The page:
Azalea Leafminer, Caloptilia azaleella (Brants) (Insecta: Lepidoptera: Gracillariidae)
The Featured Creatures collection provides in-depth profiles of insects, nematodes, arachnids and other organisms relevant to Florida. These profiles are intended for the use of interested laypersons with some knowledge of biology as well as academic audiences.
The azalea leafminer, Caloptilia azaleella (Brants), is a larva of a tiny purple- and yellow-marked moth. It is found almost everywhere azaleas are grown. Leaf injury by the larva is very characteristic. The folding over of the leaf tip or leaf margin occurs after the larva emerges from within the leaf.
In Florida, the larvae are found in every month of the year. However, infestations are most noticeable in nurseries from early spring through August.
This insect is a destructive pest of azaleas throughout the range of its host. Endemic to Japan, it has been introduced worldwide.
In the United States, this species is found from Florida to Texas and north to Long Island, New York, West Virginia and the Ohio Valley. It also is found in northern California and the US Pacific Northwest (Johnson and Lyon 1994, Heppner 2003).
Description and Biology
The adult azalea leafminer deposits eggs on the underside of the leaf along the midrib. When mature, the larva often selects an undamaged leaf, rolls up in it and pupates. The adult moth emerges in about a week, mates, and begins the cycle again (Johnson and Lyon 1994).
The azalea leafminer is a leafminer only for the first half of its larval life. Upon hatching, the young larva enters the leaf directly beneath its eggshell and feeds as a leafminer, creating a blister on the underside of the leaf. The mined area turns brown (Johnson and Lyon 1994).
Once it has reached mid-size, the larva migrates to the upper leaf surface and by means of silk pulls the leaf over its body and chew holes in the leaf. The larva may also tie newly expanding leaves together at the tip of a shoot and feed in the same manner. At this point, the larva is known as a leaftier. Injured leaves usually turn yellow and drop (Johnson and Lyon 1994).
The larval stage that folds the leaf is about 0.5 inches long, yellowish, and with three pairs of abdominal prolegs which are found on abdominal segments 3, 4, and 5. The proleg hooks (crochets) are singly arranged in a U-shaped pattern (penellipse).
The adult is a small, yellow or golden-colored moth with purplish markings on the wings. The wingspread is about 10 to 13 mm. Most of its life is spent hidden among the leaves of the host.
In Florida, there is continuous breeding. Georgia has reported three to four generations a year, while even as far north as Long Island there are two generations per year. In Oregon, there are three generations per year, and the insect overwinters as a last-instar larva or pupa in a rolled leaf, or occasionally as a tiny miner in a leaf (Johnson and Lyon 1994).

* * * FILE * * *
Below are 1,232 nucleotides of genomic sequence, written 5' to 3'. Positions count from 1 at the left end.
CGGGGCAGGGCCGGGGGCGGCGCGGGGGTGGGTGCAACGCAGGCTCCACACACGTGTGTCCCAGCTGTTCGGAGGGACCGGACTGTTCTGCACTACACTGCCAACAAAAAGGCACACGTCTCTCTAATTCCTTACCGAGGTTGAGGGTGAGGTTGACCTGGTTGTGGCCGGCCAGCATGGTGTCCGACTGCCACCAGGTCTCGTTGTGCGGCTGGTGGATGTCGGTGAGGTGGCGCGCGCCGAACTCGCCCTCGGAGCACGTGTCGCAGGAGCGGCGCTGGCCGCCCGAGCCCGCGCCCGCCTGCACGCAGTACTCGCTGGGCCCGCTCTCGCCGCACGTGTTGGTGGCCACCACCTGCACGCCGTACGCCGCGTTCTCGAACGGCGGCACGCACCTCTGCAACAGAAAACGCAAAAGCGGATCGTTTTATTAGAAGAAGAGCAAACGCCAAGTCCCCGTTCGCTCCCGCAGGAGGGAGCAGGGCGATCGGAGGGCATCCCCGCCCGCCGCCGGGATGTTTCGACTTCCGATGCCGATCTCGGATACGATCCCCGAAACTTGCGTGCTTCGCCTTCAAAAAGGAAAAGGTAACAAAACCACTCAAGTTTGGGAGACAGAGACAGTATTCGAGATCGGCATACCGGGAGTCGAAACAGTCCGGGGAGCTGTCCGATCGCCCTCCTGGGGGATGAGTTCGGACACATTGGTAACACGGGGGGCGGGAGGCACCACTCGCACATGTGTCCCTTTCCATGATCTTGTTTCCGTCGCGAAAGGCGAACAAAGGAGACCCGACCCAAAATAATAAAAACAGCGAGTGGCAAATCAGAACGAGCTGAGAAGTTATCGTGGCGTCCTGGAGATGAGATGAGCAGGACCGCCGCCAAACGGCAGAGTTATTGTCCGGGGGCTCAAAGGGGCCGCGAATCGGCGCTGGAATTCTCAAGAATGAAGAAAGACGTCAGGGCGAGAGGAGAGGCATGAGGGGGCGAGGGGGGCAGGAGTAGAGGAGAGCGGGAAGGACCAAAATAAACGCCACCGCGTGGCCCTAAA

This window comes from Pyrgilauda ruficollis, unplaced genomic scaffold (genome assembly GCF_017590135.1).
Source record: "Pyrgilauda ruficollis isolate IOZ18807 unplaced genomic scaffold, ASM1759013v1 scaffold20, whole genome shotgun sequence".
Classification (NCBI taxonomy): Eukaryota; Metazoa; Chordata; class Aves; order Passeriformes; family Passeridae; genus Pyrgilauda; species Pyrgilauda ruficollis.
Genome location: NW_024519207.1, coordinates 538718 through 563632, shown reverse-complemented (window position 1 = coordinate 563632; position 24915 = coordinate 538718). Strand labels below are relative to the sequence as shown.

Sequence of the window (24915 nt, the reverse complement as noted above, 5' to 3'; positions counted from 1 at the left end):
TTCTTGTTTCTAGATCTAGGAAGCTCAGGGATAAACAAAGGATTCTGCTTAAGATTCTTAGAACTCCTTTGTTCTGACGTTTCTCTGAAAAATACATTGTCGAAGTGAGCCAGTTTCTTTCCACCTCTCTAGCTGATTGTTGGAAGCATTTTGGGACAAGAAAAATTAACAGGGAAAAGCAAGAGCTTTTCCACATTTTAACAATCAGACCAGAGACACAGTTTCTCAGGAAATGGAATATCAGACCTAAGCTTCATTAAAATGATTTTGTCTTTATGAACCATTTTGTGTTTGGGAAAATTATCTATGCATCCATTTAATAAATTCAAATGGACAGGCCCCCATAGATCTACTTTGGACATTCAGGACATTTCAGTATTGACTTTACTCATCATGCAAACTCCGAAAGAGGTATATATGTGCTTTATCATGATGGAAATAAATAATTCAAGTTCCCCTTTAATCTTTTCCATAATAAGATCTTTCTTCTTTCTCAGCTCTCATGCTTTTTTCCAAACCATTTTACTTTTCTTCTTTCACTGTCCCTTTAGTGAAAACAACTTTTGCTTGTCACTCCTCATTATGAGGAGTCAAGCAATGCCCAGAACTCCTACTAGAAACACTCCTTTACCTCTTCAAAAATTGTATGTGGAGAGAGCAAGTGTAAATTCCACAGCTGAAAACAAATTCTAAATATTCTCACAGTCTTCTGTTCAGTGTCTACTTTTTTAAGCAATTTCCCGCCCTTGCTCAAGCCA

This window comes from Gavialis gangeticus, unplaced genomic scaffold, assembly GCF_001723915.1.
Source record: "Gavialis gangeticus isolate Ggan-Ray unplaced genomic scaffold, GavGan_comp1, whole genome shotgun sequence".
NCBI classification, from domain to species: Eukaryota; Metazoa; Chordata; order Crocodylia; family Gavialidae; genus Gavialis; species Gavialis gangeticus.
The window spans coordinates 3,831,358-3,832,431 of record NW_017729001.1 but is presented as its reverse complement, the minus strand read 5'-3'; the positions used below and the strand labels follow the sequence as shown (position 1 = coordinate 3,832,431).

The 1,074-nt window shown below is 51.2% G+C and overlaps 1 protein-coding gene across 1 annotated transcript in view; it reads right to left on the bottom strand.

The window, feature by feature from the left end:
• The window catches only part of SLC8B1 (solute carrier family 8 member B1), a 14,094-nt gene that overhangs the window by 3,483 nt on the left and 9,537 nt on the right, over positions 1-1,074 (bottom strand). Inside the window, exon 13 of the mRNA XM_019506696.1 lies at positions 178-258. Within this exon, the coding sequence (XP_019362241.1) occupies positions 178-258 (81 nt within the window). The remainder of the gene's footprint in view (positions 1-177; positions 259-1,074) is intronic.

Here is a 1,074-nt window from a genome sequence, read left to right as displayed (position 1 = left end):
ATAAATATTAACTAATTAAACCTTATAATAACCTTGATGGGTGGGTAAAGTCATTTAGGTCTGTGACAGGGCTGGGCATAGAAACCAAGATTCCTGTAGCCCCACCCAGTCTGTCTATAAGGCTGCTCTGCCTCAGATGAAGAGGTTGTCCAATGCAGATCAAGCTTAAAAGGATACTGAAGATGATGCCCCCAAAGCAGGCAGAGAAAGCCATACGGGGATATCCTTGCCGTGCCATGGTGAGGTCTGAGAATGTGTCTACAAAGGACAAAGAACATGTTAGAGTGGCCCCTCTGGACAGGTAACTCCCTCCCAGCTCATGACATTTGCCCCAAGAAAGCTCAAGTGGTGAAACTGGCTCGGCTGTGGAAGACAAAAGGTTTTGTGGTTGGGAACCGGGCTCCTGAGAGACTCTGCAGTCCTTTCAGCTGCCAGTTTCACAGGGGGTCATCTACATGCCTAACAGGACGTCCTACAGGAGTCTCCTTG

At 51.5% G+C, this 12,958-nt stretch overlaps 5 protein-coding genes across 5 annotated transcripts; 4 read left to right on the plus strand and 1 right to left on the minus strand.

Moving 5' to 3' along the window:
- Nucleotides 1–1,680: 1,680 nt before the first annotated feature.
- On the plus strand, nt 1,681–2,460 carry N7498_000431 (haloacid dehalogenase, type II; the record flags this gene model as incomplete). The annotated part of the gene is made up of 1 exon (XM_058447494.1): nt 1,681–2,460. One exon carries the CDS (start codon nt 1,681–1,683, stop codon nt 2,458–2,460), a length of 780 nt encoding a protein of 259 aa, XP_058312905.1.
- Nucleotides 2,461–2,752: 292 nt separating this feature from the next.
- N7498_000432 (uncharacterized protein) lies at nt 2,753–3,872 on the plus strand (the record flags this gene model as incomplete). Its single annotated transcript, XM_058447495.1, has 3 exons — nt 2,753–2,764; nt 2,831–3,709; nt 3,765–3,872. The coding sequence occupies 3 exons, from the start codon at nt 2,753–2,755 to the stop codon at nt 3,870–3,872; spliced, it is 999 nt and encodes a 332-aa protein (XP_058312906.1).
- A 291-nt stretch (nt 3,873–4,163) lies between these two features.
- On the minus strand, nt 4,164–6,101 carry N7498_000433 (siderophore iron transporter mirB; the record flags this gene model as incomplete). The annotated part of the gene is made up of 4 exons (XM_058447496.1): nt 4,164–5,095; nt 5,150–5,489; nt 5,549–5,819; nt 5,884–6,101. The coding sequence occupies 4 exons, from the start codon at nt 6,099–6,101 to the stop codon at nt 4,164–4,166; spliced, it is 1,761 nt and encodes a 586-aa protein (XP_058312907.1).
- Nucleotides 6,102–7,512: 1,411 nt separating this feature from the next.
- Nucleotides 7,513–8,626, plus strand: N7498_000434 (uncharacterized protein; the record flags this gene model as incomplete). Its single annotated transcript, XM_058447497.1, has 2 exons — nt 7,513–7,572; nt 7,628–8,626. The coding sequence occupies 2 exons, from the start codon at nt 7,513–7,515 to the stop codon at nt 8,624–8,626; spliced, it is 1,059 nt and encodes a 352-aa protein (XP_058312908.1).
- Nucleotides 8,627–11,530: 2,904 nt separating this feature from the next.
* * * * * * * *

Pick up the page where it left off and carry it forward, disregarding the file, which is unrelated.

Azaleas (Rhodendron spp.) are the only hosts recorded for this insect.
This leaf miner is a pest of container and field-grown azalea nursery stock. However, plants in the landscape are also commonly attacked. Injured leaves usually turn yellow and drop, thus causing an unsightly plant. If the insect is controlled early, the plants will outgrow the injury it causes (Johnson and Lyon 1994).
Prune off and destroy infested branches. Keep plants healthy (properly irrigated and fertilized) so they can tolerate and outgrow the damage (Buss 2006).
There are at least three species of parasitoids of the azalea leafminer, in the genus Sympiesis Förster (Hymenoptera: Eulophidae). They are the major species attacking the pupa (Mizell and Schiffhaur 1991).
Leafminers are difficult to control as they are protected by leaf tissue. The best time to manage them is when larvae first hatch inside the leaves and begin to feed, as plant damage is minimal. When many large or long mines are seen, the leafminer may have completed its development, and control is not useful (Buss 2006).
The Project Coordinator thanks Dr. Russell F. Mizell, University of Florida, for his review of this updated publication.
Burks RA. (2003). Sympiesis Förster, 1856. Key to the Nearctic genera of Eulophidae, subfamilies: Entedoninae, Euderinae, and Eulophinae (Hymenoptera: Chalcidoidea). (27 May 2016)
Buss EA. (2006). Leafminers on Ornamental Plants. EDIS. http://ufdc.ufl.edu/IR00002884/00001.
Dickey RD. 1965. Azalea culture. Agricultural Experiment Station Circular S-172. University of Florida, Gainesville, Florida.
Heppner JB. 2003. Lepidoptera of Florida. Arthropods of Florida and Neighboring Land Areas Vol. 17. Florida Department of Agriculture and Consumer Services, Division of Plant Industry, Gainesville, FL.
Johnson WT, Lyon HH. 1994. Insects That Feed on Trees and Shrubs. 2nd ed. rev. Cornell University Press, Ithaca, NY. 560 p.
Kerr TW. 1959. Insects of ornamental trees and shrubs in Rhode Island. Agricultural Experiment Station Bulletin 348: 12–13.
Mizell RF, Schiffhaur DE. 1991. Biology, effects on hosts, and control of azalea leafminer (Lepidoptera: Gracillariidae) on nursery stock. Environmental Entomology 20: 597–602.